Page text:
Partial coronary stenosis is sufficient and complete reperfusion is mandatory for preconditioning the canine heart

Michel Ovize, Karin Przyklenk, Robert A. Kloner

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Abstract

Repeated brief episodes of total coronary artery occlusion (i.e., severe ischemia), each separated by brief periods of reperfusion, reduce infarct size after a subsequent sustained ischemia. The importance of the intensity of ischemia during these coronary artery occlusions and the role of the following transient reflow are poorly understood. Therefore, our objective was to determine whether moderate preconditioning ischemia induced by partial coronary artery stenosis (reducing coronary flow to approximately 50% of its baseline values), with or without a brief period of total reperfusion, could precondition the canine myocardium. Dogs were randomized to receive one of three preconditioning "treatments": the R(-) group underwent 15 minutes of partial coronary stenosis without subsequent brief reperfusion (n=8); the R(+) group underwent 15 minutes of partial coronary stenosis followed by 10 minutes of full reflow (n=8); and the control group underwent no intervention (n=8). All dogs then underwent 1 hour of total coronary artery occlusion and 4.5 hours of reperfusion. Both treated groups were equally and moderately ischemic during partial stenosis: myocardial blood flow in the inner two thirds of the left ventricular wall averaged 0.25±0.05 and 0.31±0.07 ml/min per gram in the R(-) and R(+) groups, respectively (p=NS). Furthermore, all three groups were equally and severely ischemic during sustained total occlusion: myocardial blood flow in the inner two thirds of the left ventricular wall averaged 0.06±0.05, 0.05±0.03, and 0.07±0.03 ml/min/g in control, R(-), and R(+) groups, respectively (p=NS). Infarct size (expressed as percentage of the area at risk) in the R(+) group was 9.0±2.5%, which was significantly smaller (p<0.01) than the value of 22.8±5.5% observed in control animals. Stenosis followed by full reflow in the R(+) group did not, however, attenuate contractile dysfunction during the sustained total coronary artery occlusion and did not preserve function in peri-infarct tissue after reperfusion. In contrast, stenosis without reperfusion in the R(-) group did not limit infarct size (28.4±5.4%, p=NS versus control) and did not preserve wall motion during total occlusion/reperfusion. Therefore, we conclude that 1) partial coronary artery stenosis can precondition the heart, 2) complete reflow after the preconditioning ischemia is mandatory to induce myocardial protection, and 3) preconditioning with moderate ischemia does not preserve contractile function.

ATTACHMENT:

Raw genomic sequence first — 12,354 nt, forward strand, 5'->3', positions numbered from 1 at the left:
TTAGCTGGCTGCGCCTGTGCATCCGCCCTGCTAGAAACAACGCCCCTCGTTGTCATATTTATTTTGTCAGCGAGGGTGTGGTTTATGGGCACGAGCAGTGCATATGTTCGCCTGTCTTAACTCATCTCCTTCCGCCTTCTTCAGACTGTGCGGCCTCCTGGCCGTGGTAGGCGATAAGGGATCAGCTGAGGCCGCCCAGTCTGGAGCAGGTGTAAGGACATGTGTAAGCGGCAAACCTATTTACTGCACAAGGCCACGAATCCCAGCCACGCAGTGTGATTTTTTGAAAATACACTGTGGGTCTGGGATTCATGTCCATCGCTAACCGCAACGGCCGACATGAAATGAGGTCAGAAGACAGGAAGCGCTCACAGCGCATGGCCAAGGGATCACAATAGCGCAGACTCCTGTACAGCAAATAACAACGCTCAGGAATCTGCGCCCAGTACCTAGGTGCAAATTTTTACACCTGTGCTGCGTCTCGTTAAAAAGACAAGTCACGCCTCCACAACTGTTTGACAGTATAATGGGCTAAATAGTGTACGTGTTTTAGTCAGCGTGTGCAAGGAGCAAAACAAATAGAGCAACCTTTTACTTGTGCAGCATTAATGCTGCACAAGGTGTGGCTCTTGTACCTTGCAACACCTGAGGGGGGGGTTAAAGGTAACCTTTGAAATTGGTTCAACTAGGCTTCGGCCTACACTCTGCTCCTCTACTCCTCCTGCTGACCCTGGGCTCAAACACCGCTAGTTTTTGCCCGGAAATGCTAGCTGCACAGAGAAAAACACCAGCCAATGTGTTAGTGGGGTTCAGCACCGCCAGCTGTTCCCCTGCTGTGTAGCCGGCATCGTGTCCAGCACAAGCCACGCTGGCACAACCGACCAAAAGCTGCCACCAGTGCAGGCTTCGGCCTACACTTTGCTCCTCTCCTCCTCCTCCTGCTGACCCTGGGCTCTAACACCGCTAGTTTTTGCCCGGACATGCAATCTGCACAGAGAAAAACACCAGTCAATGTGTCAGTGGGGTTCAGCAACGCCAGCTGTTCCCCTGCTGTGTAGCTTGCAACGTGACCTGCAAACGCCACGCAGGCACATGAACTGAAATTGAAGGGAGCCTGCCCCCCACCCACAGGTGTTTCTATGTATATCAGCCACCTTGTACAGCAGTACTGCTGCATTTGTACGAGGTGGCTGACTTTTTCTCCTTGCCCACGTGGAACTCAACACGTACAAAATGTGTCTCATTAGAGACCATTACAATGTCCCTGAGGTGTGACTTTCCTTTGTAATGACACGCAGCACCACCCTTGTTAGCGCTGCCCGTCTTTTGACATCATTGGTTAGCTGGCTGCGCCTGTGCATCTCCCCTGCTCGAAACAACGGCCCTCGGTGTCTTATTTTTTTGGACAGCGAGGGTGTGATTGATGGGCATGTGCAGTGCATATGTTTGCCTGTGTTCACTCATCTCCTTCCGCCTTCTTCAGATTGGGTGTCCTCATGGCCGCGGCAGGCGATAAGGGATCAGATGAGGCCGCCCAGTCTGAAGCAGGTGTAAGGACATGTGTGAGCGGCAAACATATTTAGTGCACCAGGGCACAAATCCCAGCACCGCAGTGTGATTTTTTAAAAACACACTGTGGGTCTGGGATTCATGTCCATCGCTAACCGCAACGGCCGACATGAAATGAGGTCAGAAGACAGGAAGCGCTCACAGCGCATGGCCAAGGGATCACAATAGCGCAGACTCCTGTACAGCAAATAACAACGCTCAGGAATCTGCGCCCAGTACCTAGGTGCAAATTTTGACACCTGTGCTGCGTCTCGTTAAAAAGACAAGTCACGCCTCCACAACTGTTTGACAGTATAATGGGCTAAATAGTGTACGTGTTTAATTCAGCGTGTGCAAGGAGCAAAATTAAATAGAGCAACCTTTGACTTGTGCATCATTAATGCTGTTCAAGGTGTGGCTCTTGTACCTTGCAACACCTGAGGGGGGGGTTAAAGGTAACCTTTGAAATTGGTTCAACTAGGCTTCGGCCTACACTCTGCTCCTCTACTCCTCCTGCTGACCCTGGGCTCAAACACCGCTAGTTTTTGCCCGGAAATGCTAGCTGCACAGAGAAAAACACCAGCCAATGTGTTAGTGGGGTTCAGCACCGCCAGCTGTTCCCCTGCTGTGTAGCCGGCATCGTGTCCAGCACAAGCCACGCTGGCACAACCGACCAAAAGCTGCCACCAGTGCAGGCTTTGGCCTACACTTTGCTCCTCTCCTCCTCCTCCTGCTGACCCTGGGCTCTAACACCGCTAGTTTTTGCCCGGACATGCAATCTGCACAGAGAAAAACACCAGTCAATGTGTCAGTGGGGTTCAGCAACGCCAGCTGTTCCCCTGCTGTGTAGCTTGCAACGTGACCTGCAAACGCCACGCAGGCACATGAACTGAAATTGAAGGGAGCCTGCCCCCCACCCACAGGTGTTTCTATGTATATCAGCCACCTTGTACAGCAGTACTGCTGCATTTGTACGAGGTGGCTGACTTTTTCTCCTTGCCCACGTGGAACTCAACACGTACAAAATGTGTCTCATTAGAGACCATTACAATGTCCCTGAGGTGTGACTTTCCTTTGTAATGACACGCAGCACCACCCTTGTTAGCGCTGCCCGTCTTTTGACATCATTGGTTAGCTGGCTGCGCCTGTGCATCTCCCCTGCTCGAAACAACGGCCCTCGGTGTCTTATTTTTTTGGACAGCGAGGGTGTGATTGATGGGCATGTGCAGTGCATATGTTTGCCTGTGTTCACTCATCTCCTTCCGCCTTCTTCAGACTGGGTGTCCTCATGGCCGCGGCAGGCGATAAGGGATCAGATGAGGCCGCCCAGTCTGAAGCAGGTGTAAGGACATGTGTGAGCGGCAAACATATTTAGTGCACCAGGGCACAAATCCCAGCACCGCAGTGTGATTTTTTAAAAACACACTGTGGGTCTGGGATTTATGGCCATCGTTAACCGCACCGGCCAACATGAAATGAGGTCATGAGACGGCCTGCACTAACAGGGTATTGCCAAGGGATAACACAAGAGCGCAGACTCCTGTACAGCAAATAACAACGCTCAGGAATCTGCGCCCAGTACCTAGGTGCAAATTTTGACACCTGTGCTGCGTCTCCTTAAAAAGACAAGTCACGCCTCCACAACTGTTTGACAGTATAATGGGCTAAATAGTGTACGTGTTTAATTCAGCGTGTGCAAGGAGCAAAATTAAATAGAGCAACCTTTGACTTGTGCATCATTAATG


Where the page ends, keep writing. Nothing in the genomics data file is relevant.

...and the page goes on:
Original languageEnglish
Pages (from-to)1165-1173
Number of pages9
JournalCirculation Research
Volume71
Issue number5
DOIs
StatePublished - Nov 1992

Keywords

  • Contractile function
  • Coronary stenosis
  • Moderate ischemia
  • Preconditioning
  • Reperfusion

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